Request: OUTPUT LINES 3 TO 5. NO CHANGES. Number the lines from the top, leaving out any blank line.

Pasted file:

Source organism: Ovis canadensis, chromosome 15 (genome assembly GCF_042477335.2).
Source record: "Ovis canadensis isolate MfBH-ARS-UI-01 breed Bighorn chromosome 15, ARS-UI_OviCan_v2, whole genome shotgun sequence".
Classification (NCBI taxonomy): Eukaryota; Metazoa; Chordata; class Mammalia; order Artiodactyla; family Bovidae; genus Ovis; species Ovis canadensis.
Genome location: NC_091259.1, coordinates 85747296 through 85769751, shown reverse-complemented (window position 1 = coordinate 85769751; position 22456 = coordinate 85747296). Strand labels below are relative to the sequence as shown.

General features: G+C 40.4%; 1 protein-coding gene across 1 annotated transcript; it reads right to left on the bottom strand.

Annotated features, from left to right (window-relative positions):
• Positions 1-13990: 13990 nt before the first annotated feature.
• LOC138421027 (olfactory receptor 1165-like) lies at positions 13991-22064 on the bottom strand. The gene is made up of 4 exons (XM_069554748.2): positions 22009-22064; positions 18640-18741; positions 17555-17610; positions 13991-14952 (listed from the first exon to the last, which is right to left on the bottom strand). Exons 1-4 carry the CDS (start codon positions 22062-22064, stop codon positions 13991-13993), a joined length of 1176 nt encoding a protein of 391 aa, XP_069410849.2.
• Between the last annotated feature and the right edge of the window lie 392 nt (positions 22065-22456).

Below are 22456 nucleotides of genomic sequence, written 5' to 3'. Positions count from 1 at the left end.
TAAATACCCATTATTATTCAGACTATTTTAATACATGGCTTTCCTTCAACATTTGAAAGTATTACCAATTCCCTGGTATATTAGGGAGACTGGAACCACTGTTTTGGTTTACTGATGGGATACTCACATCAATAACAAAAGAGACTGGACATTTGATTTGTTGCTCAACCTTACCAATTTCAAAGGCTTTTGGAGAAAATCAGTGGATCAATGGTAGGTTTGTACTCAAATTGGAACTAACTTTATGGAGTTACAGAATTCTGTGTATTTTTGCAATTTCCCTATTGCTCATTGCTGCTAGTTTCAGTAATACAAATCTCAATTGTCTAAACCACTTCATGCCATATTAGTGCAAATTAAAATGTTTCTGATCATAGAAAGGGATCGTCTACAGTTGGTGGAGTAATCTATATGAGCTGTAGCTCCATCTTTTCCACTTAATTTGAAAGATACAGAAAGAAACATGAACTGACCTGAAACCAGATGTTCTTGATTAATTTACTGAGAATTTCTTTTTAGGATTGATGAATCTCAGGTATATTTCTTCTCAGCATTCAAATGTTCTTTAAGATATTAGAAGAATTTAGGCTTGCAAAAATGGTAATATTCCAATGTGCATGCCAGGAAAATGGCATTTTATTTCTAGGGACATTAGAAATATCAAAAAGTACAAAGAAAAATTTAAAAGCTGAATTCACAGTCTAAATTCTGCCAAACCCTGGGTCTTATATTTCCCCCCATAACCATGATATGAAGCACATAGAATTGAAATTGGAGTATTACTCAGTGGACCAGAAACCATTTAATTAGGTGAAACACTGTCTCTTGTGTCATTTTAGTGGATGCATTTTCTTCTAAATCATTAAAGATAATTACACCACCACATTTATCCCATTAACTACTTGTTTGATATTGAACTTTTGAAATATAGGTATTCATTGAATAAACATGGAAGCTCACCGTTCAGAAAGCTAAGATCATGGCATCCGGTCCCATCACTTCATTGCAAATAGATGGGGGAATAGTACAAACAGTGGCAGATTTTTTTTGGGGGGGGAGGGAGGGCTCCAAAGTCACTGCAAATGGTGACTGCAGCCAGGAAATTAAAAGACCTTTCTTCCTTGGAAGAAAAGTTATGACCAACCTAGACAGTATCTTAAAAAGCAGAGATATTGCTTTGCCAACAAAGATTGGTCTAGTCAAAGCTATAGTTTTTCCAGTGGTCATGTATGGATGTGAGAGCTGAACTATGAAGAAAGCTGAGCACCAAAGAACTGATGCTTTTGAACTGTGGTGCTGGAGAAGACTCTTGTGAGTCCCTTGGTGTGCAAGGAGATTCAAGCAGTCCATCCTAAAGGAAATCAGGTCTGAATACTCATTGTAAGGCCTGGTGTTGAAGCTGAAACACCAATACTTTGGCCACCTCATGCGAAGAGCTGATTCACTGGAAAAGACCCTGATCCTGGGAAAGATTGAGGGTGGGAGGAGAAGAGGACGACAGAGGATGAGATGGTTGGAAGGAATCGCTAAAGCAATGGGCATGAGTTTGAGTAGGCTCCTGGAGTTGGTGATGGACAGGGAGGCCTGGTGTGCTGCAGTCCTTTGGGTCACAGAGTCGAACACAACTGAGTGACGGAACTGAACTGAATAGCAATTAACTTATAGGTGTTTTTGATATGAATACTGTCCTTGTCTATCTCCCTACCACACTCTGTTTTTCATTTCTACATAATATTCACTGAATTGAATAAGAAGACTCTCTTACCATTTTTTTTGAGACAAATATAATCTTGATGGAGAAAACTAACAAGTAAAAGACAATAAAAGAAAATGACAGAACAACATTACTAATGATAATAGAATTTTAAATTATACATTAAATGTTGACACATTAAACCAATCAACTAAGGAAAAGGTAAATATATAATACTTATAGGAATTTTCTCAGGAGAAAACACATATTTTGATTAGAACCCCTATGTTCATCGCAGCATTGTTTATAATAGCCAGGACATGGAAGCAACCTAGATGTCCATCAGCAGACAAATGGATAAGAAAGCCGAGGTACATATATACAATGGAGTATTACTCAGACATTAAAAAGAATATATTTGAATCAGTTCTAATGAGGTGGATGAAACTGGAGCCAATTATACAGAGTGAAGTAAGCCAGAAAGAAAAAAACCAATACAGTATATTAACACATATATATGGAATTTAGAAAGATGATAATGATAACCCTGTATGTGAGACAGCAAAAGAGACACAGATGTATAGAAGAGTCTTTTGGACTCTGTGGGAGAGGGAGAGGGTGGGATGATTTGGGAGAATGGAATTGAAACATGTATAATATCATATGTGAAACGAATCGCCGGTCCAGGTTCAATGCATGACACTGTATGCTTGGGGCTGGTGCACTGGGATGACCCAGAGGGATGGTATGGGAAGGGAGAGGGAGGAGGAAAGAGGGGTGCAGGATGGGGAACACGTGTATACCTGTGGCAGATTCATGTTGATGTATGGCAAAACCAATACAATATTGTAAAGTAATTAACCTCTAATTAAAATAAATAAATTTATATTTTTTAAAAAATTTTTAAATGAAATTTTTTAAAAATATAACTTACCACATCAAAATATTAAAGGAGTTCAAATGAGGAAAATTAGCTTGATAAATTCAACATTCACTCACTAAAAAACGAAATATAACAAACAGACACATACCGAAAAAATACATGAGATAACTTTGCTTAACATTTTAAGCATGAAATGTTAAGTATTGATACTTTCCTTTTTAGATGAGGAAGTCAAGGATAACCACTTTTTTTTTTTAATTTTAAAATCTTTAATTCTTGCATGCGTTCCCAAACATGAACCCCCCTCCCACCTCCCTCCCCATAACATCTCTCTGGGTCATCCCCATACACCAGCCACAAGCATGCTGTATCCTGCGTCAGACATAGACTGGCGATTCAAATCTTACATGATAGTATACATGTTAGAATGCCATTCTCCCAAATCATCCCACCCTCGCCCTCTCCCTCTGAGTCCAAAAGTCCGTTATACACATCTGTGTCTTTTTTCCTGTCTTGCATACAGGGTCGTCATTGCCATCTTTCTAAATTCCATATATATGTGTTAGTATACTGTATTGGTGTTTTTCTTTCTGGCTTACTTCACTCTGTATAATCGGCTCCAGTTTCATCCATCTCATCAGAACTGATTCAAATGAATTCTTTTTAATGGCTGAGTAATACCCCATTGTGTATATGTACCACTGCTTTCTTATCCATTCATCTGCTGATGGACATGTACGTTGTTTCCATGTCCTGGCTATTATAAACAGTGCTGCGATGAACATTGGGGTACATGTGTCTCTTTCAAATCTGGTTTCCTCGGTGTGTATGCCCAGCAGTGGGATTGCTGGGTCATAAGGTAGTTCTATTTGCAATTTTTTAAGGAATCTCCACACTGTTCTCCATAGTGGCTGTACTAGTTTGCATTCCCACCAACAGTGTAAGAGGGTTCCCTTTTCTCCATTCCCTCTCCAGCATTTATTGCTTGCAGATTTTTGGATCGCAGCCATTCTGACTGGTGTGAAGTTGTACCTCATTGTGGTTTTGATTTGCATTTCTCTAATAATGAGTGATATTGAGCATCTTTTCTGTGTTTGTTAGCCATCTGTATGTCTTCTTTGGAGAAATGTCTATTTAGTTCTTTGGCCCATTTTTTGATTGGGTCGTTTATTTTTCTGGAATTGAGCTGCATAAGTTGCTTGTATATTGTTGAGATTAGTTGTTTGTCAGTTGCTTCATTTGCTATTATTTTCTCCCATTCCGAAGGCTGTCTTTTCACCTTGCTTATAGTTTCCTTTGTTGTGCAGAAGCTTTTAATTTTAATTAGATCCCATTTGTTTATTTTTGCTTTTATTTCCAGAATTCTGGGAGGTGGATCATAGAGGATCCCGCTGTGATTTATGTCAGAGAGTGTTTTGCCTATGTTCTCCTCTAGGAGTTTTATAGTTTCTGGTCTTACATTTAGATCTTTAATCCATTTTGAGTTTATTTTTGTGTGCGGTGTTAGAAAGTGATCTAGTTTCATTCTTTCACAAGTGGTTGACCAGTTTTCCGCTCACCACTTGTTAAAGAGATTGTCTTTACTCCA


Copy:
Classification (NCBI taxonomy): Eukaryota; Metazoa; Chordata; class Mammalia; order Artiodactyla; family Bovidae; genus Ovis; species Ovis canadensis.
Genome location: NC_091259.1, coordinates 85747296 through 85769751, shown reverse-complemented (window position 1 = coordinate 85769751; position 22456 = coordinate 85747296). Strand labels below are relative to the sequence as shown.

General features: G+C 40.4%; 1 protein-coding gene across 1 annotated transcript; it reads right to left on the bottom strand.